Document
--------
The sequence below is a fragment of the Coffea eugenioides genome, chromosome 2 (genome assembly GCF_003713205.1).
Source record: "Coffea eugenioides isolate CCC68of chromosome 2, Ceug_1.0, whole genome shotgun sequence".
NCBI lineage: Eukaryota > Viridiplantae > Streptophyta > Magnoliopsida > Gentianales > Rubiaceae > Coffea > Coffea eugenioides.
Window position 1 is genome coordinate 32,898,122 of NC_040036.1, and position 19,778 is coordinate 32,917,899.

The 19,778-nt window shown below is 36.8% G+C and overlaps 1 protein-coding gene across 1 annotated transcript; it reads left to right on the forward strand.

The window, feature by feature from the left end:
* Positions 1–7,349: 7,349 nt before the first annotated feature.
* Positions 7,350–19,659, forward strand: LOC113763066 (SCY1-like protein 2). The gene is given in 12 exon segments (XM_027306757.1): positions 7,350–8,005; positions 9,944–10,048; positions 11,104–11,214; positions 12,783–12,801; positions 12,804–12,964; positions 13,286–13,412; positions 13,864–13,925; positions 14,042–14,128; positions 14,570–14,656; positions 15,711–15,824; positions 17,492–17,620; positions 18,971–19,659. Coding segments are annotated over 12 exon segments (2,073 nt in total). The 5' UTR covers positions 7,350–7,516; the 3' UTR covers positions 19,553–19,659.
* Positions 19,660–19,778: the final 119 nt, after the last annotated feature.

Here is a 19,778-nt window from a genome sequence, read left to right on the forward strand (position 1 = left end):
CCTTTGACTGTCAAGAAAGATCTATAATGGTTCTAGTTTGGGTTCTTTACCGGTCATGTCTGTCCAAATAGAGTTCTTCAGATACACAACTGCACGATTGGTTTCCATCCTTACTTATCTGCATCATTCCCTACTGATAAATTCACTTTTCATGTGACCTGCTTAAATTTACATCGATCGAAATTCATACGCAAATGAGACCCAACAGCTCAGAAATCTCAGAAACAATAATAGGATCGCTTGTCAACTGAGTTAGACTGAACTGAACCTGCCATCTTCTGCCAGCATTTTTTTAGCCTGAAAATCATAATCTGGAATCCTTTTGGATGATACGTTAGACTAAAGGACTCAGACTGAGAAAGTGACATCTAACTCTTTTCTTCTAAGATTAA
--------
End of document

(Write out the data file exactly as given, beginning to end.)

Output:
The sequence below is a fragment of the Coffea eugenioides genome, chromosome 2 (genome assembly GCF_003713205.1).
Source record: "Coffea eugenioides isolate CCC68of chromosome 2, Ceug_1.0, whole genome shotgun sequence".
NCBI lineage: Eukaryota > Viridiplantae > Streptophyta > Magnoliopsida > Gentianales > Rubiaceae > Coffea > Coffea eugenioides.
Window position 1 is genome coordinate 32,898,122 of NC_040036.1, and position 19,778 is coordinate 32,917,899.

The 19,778-nt window shown below is 36.8% G+C and overlaps 1 protein-coding gene across 1 annotated transcript; it reads left to right on the forward strand.

The window, feature by feature from the left end:
* Positions 1–7,349: 7,349 nt before the first annotated feature.
* Positions 7,350–19,659, forward strand: LOC113763066 (SCY1-like protein 2). The gene is given in 12 exon segments (XM_027306757.1): positions 7,350–8,005; positions 9,944–10,048; positions 11,104–11,214; positions 12,783–12,801; positions 12,804–12,964; positions 13,286–13,412; positions 13,864–13,925; positions 14,042–14,128; positions 14,570–14,656; positions 15,711–15,824; positions 17,492–17,620; positions 18,971–19,659. Coding segments are annotated over 12 exon segments (2,073 nt in total). The 5' UTR covers positions 7,350–7,516; the 3' UTR covers positions 19,553–19,659.
* Positions 19,660–19,778: the final 119 nt, after the last annotated feature.

Here is a 19,778-nt window from a genome sequence, read left to right on the forward strand (position 1 = left end):
CCTTTGACTGTCAAGAAAGATCTATAATGGTTCTAGTTTGGGTTCTTTACCGGTCATGTCTGTCCAAATAGAGTTCTTCAGATACACAACTGCACGATTGGTTTCCATCCTTACTTATCTGCATCATTCCCTACTGATAAATTCACTTTTCATGTGACCTGCTTAAATTTACATCGATCGAAATTCATACGCAAATGAGACCCAACAGCTCAGAAATCTCAGAAACAATAATAGGATCGCTTGTCAACTGAGTTAGACTGAACTGAACCTGCCATCTTCTGCCAGCATTTTTTTAGCCTGAAAATCATAATCTGGAATCCTTTTGGATGATACGTTAGACTAAAGGACTCAGACTGAGAAAGTGACATCTAACTCTTTTCTTCTAAGATTAA